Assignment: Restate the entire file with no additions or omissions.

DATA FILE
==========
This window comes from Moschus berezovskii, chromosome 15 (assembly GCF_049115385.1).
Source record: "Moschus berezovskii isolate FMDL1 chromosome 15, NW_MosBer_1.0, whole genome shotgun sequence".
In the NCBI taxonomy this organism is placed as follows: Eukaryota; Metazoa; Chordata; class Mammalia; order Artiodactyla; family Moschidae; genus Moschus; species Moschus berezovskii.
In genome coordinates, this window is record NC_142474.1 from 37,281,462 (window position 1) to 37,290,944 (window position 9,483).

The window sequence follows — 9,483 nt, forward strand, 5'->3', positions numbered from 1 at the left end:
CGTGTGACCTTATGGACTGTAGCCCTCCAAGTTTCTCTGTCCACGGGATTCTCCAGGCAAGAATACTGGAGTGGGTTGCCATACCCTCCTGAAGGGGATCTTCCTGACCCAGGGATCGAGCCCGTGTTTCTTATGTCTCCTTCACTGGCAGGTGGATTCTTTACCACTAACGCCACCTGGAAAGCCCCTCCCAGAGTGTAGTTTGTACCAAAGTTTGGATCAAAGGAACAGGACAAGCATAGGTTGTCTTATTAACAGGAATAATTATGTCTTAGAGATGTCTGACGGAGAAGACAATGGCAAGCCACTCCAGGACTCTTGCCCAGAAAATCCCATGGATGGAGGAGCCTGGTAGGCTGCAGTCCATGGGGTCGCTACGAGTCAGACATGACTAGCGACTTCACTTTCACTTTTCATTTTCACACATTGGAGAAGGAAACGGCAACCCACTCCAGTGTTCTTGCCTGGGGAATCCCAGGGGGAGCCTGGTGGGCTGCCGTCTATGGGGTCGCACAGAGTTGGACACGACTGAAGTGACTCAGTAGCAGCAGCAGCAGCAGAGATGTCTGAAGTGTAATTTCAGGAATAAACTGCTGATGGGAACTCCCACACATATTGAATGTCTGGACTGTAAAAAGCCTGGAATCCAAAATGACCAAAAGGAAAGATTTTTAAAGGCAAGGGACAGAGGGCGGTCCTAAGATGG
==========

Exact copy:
This window comes from Moschus berezovskii, chromosome 15 (assembly GCF_049115385.1).
Source record: "Moschus berezovskii isolate FMDL1 chromosome 15, NW_MosBer_1.0, whole genome shotgun sequence".
In the NCBI taxonomy this organism is placed as follows: Eukaryota; Metazoa; Chordata; class Mammalia; order Artiodactyla; family Moschidae; genus Moschus; species Moschus berezovskii.
In genome coordinates, this window is record NC_142474.1 from 37,281,462 (window position 1) to 37,290,944 (window position 9,483).

The window sequence follows — 9,483 nt, forward strand, 5'->3', positions numbered from 1 at the left end:
CGTGTGACCTTATGGACTGTAGCCCTCCAAGTTTCTCTGTCCACGGGATTCTCCAGGCAAGAATACTGGAGTGGGTTGCCATACCCTCCTGAAGGGGATCTTCCTGACCCAGGGATCGAGCCCGTGTTTCTTATGTCTCCTTCACTGGCAGGTGGATTCTTTACCACTAACGCCACCTGGAAAGCCCCTCCCAGAGTGTAGTTTGTACCAAAGTTTGGATCAAAGGAACAGGACAAGCATAGGTTGTCTTATTAACAGGAATAATTATGTCTTAGAGATGTCTGACGGAGAAGACAATGGCAAGCCACTCCAGGACTCTTGCCCAGAAAATCCCATGGATGGAGGAGCCTGGTAGGCTGCAGTCCATGGGGTCGCTACGAGTCAGACATGACTAGCGACTTCACTTTCACTTTTCATTTTCACACATTGGAGAAGGAAACGGCAACCCACTCCAGTGTTCTTGCCTGGGGAATCCCAGGGGGAGCCTGGTGGGCTGCCGTCTATGGGGTCGCACAGAGTTGGACACGACTGAAGTGACTCAGTAGCAGCAGCAGCAGCAGAGATGTCTGAAGTGTAATTTCAGGAATAAACTGCTGATGGGAACTCCCACACATATTGAATGTCTGGACTGTAAAAAGCCTGGAATCCAAAATGACCAAAAGGAAAGATTTTTAAAGGCAAGGGACAGAGGGCGGTCCTAAGATGG